Our Artisan Bread series explores the world of professional-level bread baking and brings you more resources and guidance around how to hone your skills at true hand-crafted bread. You'll find tools, inspiration, and confidence to experiment and master what is perhaps the simplest, and the most complex, of baking genres: artisan bread. Today, Andrew Janjigian highlights the work of a talented Maine baker.
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For me, this story began with a single loaf of bread. Or more accurately a photograph of a single loaf of sourdough bread, one that I encountered on my Instagram feed a few years ago. It was a lovely loaf, its flour-dusted crust a deep, ruddy mahogany, with a giant, almond-shaped eye across its back whose glossy, textured iris revealed every shade of brown from hazel to buff. I was smitten, and not merely because it was a beauty to behold; as a sourdough bread baker myself, I knew immediately that this was a bread made with skill and exacting care. Moreover, I could tell, without even seeing it on the inside, that it would be delicious. It was exactly the sort of loaf that I aspire to produce every time I bake myself.
The loaf was the creation of Kerry Hanney, founder of Night Moves in Portland, Maine. Portland is just a couple of hours drive from my home in Boston, and I’m there often. (It’s the best food town in New England by a nautical mile.) So I reached out to Kerry and mentioned that I planned to get myself up there ASAP to try one of her loaves, and that I wanted to meet up to learn more about her and her fledgling bakery operation. Not long afterwards, we did.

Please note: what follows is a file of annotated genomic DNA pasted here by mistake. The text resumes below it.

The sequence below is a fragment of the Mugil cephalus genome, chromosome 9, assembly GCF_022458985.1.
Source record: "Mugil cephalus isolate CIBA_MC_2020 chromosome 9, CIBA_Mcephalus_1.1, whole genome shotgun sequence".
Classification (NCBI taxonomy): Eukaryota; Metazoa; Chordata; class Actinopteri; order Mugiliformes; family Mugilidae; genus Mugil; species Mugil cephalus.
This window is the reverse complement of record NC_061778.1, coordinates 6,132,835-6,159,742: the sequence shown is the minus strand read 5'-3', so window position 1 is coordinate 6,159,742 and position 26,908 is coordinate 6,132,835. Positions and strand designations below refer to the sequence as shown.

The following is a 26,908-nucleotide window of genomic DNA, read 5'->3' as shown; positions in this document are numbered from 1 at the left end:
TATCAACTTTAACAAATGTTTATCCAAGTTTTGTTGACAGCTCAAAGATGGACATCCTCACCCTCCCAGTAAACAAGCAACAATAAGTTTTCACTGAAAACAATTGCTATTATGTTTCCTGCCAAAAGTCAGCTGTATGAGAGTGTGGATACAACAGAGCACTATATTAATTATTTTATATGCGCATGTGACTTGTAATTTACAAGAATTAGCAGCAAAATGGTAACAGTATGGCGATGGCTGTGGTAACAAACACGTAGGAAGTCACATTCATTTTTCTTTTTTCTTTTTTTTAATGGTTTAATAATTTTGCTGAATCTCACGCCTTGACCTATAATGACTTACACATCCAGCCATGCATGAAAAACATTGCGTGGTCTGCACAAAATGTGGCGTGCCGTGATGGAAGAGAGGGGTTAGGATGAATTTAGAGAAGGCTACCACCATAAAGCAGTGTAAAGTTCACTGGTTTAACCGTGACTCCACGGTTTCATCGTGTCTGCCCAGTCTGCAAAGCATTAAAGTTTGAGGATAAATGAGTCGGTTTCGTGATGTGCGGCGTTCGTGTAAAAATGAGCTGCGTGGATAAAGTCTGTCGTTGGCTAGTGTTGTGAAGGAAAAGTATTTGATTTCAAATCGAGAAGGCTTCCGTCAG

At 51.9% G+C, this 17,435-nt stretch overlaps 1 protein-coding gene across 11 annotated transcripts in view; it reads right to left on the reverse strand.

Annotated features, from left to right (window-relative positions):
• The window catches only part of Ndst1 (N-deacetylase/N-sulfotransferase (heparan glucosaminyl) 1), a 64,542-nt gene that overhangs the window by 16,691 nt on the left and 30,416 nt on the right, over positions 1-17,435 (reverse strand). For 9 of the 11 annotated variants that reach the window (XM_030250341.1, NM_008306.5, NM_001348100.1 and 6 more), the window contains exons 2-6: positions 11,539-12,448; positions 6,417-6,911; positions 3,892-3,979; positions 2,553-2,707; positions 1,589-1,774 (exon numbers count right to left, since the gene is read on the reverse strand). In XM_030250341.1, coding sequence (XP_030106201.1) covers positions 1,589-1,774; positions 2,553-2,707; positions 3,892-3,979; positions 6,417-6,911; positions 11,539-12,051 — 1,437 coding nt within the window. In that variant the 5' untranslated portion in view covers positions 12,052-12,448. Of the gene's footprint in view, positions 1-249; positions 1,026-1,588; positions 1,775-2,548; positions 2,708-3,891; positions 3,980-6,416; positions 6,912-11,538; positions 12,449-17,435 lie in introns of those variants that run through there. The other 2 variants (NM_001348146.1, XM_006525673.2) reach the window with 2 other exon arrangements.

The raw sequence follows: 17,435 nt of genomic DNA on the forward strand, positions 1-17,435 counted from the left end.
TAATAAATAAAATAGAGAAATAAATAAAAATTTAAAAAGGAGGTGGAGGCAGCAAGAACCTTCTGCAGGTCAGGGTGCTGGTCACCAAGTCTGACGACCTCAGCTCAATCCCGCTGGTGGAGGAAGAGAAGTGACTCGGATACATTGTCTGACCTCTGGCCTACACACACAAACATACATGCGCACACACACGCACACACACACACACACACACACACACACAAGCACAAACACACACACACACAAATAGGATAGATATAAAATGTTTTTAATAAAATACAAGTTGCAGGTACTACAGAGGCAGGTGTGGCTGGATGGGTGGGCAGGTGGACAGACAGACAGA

The bread — her country sourdough — was as good as it had appeared in the photo, and she and I became instant friends in the way that fellow bread bakers tend to do. I mentioned that when I had more time I wanted to come hang out and watch her bake, and maybe take some photographs if I did.
The story of Night Moves
Hanney first learned to make bread at the International Culinary Center in New York, and she later did stints at bakeries in Portland, Martha’s Vineyard (developing the bread program at Morning Glory Farm), and St. John in the U.S. Virgin Islands. Just prior to starting Night Moves, she spent almost two years at Scratch Baking Company, one of New England's can't-miss bagel shops.
Night Moves has been open for a little more than five years. Hanney started out baking bread in her home oven, selling loaves to local beer maker Oxbow Blending and Bottling, for serving in their taproom. She soon started selling breads to other restaurants around Portland, and within three months, she needed to find a bigger space to keep up with demand. She moved to Maples, a bagel bakery just outside of Portland, using the space and ovens after hours and often late into the night. Today she sells her breads (along with pies and cookies) to many of Portland’s best restaurants, as well as at grocery stores and farmers' markets.